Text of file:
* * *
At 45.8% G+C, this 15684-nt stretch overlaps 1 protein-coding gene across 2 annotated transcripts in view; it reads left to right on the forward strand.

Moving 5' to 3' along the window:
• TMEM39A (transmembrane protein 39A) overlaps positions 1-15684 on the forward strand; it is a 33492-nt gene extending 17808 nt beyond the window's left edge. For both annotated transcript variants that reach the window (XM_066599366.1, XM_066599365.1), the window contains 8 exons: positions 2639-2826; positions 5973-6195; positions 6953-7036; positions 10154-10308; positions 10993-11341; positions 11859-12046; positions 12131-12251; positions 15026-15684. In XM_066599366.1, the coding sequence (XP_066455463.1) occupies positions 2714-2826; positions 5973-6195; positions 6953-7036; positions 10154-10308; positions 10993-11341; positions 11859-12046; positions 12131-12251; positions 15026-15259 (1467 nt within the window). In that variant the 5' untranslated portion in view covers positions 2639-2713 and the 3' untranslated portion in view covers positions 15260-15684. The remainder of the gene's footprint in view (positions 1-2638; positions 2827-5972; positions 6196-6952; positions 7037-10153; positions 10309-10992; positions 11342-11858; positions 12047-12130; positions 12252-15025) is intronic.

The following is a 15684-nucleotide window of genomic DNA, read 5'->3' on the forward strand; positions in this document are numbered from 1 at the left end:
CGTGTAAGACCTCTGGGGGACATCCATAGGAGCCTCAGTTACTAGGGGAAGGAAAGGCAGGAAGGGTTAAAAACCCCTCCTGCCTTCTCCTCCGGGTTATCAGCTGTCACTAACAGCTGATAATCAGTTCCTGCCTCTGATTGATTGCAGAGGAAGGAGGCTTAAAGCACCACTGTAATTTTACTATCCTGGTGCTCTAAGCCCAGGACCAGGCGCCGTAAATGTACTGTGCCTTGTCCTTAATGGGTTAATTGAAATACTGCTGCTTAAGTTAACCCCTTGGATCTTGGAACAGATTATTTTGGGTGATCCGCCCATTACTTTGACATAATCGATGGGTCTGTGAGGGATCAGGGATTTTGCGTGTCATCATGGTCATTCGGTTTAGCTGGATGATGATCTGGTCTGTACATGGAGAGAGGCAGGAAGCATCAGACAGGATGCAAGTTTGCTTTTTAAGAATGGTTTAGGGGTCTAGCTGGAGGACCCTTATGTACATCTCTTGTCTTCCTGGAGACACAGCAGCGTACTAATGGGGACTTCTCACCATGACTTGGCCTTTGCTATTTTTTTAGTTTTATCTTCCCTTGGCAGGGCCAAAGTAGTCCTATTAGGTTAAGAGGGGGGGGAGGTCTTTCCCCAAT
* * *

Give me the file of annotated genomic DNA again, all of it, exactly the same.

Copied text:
At 45.8% G+C, this 15684-nt stretch overlaps 1 protein-coding gene across 2 annotated transcripts in view; it reads left to right on the forward strand.

Moving 5' to 3' along the window:
• TMEM39A (transmembrane protein 39A) overlaps positions 1-15684 on the forward strand; it is a 33492-nt gene extending 17808 nt beyond the window's left edge. For both annotated transcript variants that reach the window (XM_066599366.1, XM_066599365.1), the window contains 8 exons: positions 2639-2826; positions 5973-6195; positions 6953-7036; positions 10154-10308; positions 10993-11341; positions 11859-12046; positions 12131-12251; positions 15026-15684. In XM_066599366.1, the coding sequence (XP_066455463.1) occupies positions 2714-2826; positions 5973-6195; positions 6953-7036; positions 10154-10308; positions 10993-11341; positions 11859-12046; positions 12131-12251; positions 15026-15259 (1467 nt within the window). In that variant the 5' untranslated portion in view covers positions 2639-2713 and the 3' untranslated portion in view covers positions 15260-15684. The remainder of the gene's footprint in view (positions 1-2638; positions 2827-5972; positions 6196-6952; positions 7037-10153; positions 10309-10992; positions 11342-11858; positions 12047-12130; positions 12252-15025) is intronic.

The following is a 15684-nucleotide window of genomic DNA, read 5'->3' on the forward strand; positions in this document are numbered from 1 at the left end:
CGTGTAAGACCTCTGGGGGACATCCATAGGAGCCTCAGTTACTAGGGGAAGGAAAGGCAGGAAGGGTTAAAAACCCCTCCTGCCTTCTCCTCCGGGTTATCAGCTGTCACTAACAGCTGATAATCAGTTCCTGCCTCTGATTGATTGCAGAGGAAGGAGGCTTAAAGCACCACTGTAATTTTACTATCCTGGTGCTCTAAGCCCAGGACCAGGCGCCGTAAATGTACTGTGCCTTGTCCTTAATGGGTTAATTGAAATACTGCTGCTTAAGTTAACCCCTTGGATCTTGGAACAGATTATTTTGGGTGATCCGCCCATTACTTTGACATAATCGATGGGTCTGTGAGGGATCAGGGATTTTGCGTGTCATCATGGTCATTCGGTTTAGCTGGATGATGATCTGGTCTGTACATGGAGAGAGGCAGGAAGCATCAGACAGGATGCAAGTTTGCTTTTTAAGAATGGTTTAGGGGTCTAGCTGGAGGACCCTTATGTACATCTCTTGTCTTCCTGGAGACACAGCAGCGTACTAATGGGGACTTCTCACCATGACTTGGCCTTTGCTATTTTTTTAGTTTTATCTTCCCTTGGCAGGGCCAAAGTAGTCCTATTAGGTTAAGAGGGGGGGGAGGTCTTTCCCCAAT